U.S. Treasury Secretary John Snow will meet Chinese economic and finance officials during a week in China, and will urge Beijing to further revalue its currency, the yuan. Even before he arrived in China, however, Beijing sent the message that it would move at its own pace on the currency issue.
Speaking in Tokyo before leaving for China Tuesday, Mr. Snow said he was anxious to see the Chinese allow market forces to play a larger role in setting the value of the yuan.
U.S. manufacturers and some lawmakers say the Chinese currency is grossly undervalued, and has cost American jobs as cheap Chinese goods have flooded into the United States.
The Chinese government took note of Mr. Snow's comments Tuesday, but made it clear that it is no hurry to make changes to its currency exchange system.
At a regular press conference in Beijing, China's Foreign Ministry spokesman, Kong Quan, said many factors would determine when China decides to revalue.
"This is fundamentally a question of a country's sovereignty. On the basis of our own rhythm and speed, in accordance with China's economy, and especially in accordance with the world economy, we will use the most beneficial method to gradually move forward China's reform of the renminbi [yuan] exchange rate mechanism," he said.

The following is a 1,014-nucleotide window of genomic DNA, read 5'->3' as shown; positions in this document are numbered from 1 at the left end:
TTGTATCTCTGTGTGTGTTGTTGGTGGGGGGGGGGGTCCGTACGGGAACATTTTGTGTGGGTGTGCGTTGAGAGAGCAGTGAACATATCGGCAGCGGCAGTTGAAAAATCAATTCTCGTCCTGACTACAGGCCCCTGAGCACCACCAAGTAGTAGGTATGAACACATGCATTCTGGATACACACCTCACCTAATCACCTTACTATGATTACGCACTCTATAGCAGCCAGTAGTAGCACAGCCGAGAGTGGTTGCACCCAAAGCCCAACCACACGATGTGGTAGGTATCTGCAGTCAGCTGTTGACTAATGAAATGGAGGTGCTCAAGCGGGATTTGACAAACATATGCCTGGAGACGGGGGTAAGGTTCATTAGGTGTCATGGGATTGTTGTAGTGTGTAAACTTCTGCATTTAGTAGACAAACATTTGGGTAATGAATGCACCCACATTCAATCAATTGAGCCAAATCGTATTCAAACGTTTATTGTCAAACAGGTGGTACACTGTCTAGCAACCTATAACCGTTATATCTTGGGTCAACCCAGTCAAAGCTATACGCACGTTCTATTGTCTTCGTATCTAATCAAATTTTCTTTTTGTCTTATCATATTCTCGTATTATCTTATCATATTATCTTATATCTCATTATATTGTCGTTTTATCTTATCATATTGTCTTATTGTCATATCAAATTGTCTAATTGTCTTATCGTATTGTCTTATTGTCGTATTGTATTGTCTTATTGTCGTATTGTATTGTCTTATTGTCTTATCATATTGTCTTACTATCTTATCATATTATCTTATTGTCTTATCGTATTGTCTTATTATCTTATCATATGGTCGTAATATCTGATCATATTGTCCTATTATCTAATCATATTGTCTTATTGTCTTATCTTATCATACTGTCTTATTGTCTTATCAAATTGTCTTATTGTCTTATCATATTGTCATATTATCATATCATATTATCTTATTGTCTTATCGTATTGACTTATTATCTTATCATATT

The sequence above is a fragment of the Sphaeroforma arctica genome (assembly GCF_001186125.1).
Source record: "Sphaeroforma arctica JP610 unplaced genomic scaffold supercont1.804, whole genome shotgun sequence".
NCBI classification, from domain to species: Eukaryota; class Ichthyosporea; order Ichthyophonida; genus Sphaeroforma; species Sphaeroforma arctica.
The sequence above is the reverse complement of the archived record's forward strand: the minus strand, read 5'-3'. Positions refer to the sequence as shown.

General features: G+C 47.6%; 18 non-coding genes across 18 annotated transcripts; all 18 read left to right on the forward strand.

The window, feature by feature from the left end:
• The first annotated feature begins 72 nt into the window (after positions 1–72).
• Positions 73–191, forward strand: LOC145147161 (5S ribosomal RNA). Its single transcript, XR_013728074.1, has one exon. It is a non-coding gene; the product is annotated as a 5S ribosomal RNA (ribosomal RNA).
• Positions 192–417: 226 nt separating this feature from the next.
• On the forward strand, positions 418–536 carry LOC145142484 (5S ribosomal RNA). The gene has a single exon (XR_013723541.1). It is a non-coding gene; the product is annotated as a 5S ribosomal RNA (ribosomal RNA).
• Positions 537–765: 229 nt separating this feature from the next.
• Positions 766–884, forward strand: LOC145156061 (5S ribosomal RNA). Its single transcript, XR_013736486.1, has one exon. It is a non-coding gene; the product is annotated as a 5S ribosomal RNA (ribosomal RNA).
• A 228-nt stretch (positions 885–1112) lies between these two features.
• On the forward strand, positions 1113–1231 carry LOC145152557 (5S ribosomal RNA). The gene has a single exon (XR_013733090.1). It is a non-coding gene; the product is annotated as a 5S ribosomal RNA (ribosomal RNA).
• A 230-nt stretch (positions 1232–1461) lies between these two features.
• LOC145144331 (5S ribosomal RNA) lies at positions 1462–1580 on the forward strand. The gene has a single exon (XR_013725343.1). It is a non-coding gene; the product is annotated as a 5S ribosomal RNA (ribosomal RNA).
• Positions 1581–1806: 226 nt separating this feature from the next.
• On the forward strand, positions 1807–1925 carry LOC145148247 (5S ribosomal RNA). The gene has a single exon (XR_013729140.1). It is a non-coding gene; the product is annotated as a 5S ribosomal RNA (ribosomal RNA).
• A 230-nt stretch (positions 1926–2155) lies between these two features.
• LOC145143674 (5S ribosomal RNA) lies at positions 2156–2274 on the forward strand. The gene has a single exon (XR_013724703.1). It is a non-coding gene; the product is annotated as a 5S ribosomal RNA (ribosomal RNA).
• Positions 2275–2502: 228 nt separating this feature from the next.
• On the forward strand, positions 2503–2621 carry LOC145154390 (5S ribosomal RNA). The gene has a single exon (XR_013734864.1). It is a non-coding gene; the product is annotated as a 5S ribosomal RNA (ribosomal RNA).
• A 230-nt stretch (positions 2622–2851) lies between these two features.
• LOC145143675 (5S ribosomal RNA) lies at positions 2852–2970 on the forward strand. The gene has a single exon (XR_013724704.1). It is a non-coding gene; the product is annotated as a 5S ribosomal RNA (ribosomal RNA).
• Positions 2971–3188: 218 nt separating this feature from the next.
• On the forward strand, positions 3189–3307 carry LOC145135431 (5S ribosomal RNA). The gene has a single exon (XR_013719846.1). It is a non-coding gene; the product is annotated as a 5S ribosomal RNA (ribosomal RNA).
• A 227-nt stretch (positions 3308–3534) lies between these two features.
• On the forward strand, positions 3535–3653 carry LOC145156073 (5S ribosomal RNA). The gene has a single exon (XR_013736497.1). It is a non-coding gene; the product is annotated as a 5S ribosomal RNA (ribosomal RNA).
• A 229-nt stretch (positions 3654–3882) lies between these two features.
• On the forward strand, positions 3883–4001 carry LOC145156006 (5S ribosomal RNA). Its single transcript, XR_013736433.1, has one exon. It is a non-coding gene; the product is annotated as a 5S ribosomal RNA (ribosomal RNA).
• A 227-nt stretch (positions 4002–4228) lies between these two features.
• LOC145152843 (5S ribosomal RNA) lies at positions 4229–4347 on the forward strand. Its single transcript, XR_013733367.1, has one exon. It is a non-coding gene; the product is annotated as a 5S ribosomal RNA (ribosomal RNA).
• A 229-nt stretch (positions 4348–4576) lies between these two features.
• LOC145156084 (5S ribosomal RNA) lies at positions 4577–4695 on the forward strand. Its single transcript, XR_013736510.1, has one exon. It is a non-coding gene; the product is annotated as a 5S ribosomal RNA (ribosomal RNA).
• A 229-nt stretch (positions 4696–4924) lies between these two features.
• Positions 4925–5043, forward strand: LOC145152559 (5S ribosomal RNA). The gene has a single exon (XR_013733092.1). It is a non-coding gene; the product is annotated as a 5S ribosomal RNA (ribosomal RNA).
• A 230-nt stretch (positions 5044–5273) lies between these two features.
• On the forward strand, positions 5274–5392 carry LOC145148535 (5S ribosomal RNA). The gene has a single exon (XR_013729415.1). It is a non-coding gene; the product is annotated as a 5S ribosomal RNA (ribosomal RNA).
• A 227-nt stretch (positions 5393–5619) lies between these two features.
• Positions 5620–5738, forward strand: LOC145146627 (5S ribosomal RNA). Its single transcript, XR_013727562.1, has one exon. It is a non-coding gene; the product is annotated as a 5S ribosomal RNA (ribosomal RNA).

China ended a decade-long currency peg to the U.S. dollar in July and revalued the yuan, after coming under pressure from the United States. However, the dollar is still a major element in setting the yuan's value, and critics say the revaluation, at 2.1 percent, was not enough.
American manufacturers say China's fixed-rate currency system is a major cause of the United States' massive trade deficit with China, which last year hit a record $162 billion.
Last week, China's state media reported the country's overall trade surplus could triple this year to $100 billion, inviting even more pressure on Beijing to allow the yuan to appreciate.
While in China, Mr. Snow will be joined by U.S. Federal Reserve Chairman Alan Greenspan for a meeting of finance ministers and central bankers from the Group of 20, a grouping of wealthy countries and such emerging economies as China, India and Brazil.
Mr. Snow and Mr. Greenspan are also to see Chinese officials at a meeting of the Joint Economic Commission, a regular forum in which U.S. and Chinese officials can discuss issues of mutual economic concern.